Colonoscopy proves cost-effective for younger patients but questionable in older ones

October 24, 2008

Conducting colonoscopies for people in their midfifties saves money, but screening in those older than 75 may not be beneficial, according to a government policy group.

Conducting colonoscopies for people in their midfifties saves money, but screening in those older than 75 may not be beneficial, according to a government policy group.

Research presented in September at the 2008 American College of Gastroenterology’s meeting showed that screening for colon cancer at age 55 would save at least two dollars for every dollar spent.

The U.S. Preventive Service Task Force (USPSTF), a unit of the Department of Health and Human Services’ Agency for Healthcare Research and Quality (AHRQ), reiterated its long-standing support for colon cancer screening beginning at age 50 but recommended screening cease when individuals reach 75.

At the ACG meeting in Orlando, Dr. Jianjun Li and colleagues from Maimonides Medical Center in Brooklyn reported results of a study involving free screening colonoscopies for 248 consecutive patients. Their average age was 55, and nearly 45% had polyps. Follow-up testing demonstrated that five individuals had early-stage colon cancer, and 22 had polyps larger than 1 cm. The screening program cost $390,000.

If these patients had not been screened, their cancers and polyps would have progressed undetected, according to Dr. Judy Yee, vice chair of radiology at the University of California, San Francisco.

It is more cost-effective to catch cancer early. If colon cancer treatment had been delayed until the Medicare eligibility age of 65, the cost would have been nearly $1.3 million, Li said.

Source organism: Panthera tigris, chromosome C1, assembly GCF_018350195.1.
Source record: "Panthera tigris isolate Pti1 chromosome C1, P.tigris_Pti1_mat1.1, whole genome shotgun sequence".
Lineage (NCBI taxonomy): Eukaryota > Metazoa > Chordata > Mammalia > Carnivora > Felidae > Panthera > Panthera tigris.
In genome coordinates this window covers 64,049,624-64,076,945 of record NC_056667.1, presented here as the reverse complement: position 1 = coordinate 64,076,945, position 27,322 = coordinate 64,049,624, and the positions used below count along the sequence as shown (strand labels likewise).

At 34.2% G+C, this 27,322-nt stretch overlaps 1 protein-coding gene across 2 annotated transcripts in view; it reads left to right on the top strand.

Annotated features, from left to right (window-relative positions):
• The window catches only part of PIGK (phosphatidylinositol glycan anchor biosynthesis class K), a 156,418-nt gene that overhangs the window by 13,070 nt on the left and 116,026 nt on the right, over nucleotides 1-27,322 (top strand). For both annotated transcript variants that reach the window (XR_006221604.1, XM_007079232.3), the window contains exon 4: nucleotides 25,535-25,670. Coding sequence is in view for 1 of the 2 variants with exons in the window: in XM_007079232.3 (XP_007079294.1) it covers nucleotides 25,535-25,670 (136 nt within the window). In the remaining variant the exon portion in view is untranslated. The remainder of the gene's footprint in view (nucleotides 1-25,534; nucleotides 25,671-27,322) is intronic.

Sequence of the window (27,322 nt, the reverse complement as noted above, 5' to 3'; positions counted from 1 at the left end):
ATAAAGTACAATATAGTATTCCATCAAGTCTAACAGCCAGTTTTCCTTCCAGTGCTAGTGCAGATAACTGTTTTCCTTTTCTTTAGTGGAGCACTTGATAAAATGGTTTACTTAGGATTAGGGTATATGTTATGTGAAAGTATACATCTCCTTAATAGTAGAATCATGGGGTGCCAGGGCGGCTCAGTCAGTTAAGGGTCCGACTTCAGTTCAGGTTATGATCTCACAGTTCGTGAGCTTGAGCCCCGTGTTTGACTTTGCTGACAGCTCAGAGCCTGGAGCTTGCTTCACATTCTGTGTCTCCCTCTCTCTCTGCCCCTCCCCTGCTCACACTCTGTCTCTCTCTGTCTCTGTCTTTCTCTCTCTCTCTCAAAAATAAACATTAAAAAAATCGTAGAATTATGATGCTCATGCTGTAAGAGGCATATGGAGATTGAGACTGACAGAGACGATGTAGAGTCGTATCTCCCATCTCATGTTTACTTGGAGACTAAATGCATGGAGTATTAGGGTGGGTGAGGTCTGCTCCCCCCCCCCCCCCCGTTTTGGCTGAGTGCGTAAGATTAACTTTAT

It makes sense to begin screening earlier because the older people get, the greater their risk of developing polyps, Yee said. About one in four people older than age 50 have a polyp.

“Almost all polyps will be insignificant, but we would miss all of them if we didn’t screen,” she said.

In March, the American Cancer Society, the U.S. Multi-Society Task Force on Colorectal Cancer, and the American College of Radiology jointly recommended screening for colorectal cancer beginning at 50 years of age. For many uninsured patients in the U.S., however, lack of coverage poses a barrier to screening. Medicare coverage doesn’t begin until age 65, creating a coverage gap.

Only half of all adults in the U.S. age 50 and older have undergone a colonoscopy to screen for colorectal cancer, which is the second leading cause of cancer death in the U.S., according to the AHRQ. About 77% of uninsured adults between the ages of 50 and 64 have never been tested.

Though the Maimonides Medical Center study highlights the cost-effectiveness and life-saving potential of screening 10 years before Medicare coverage, some authorities have concluded screening is less beneficial later in life.  

The USPSTF recommends fecal occult blood testing, sigmoidoscopy. or colonoscopy to screen for colorectal cancer among adults beginning at age 50 but concludes that screening should cease after an individual reaches age 75. Its recommendations were published Oct. 7 in an online version of the Annals of Internal Medicine and will appear in print Nov. 4.

The task force selected 75 as an age to cease screening because it considered the net benefits of screening after that age to be small. After age 85, the possible harms from screening outweigh the benefits, the USPSTF said.

The age ceiling does not sit well with some sources. Dr. Perry Pickhardt, an associate professor of radiology at the University of Wisconsin School of Medical School, noted the standard age to stop routine screening has generally been 79. This can be shifted up or down on a case-by-case basis depending upon the health of the patient.

“Screening may be worthwhile in a healthy 80-plus-year-old but not for-a 70-year-old with multiple comorbidities,” he said.

Yee also disagreed with an age limit.

“We are an aging population, and as people live longer, we don’t know how long they’ll be alive. How can you come up with a hard and fast age?” she said.

For more information from the Diagnostic Imaging archives:

PET meets universal cancer screening

Radiology societies seek Medicare coverage for CT colonography

CMS commences national coverage analysis for CT colonography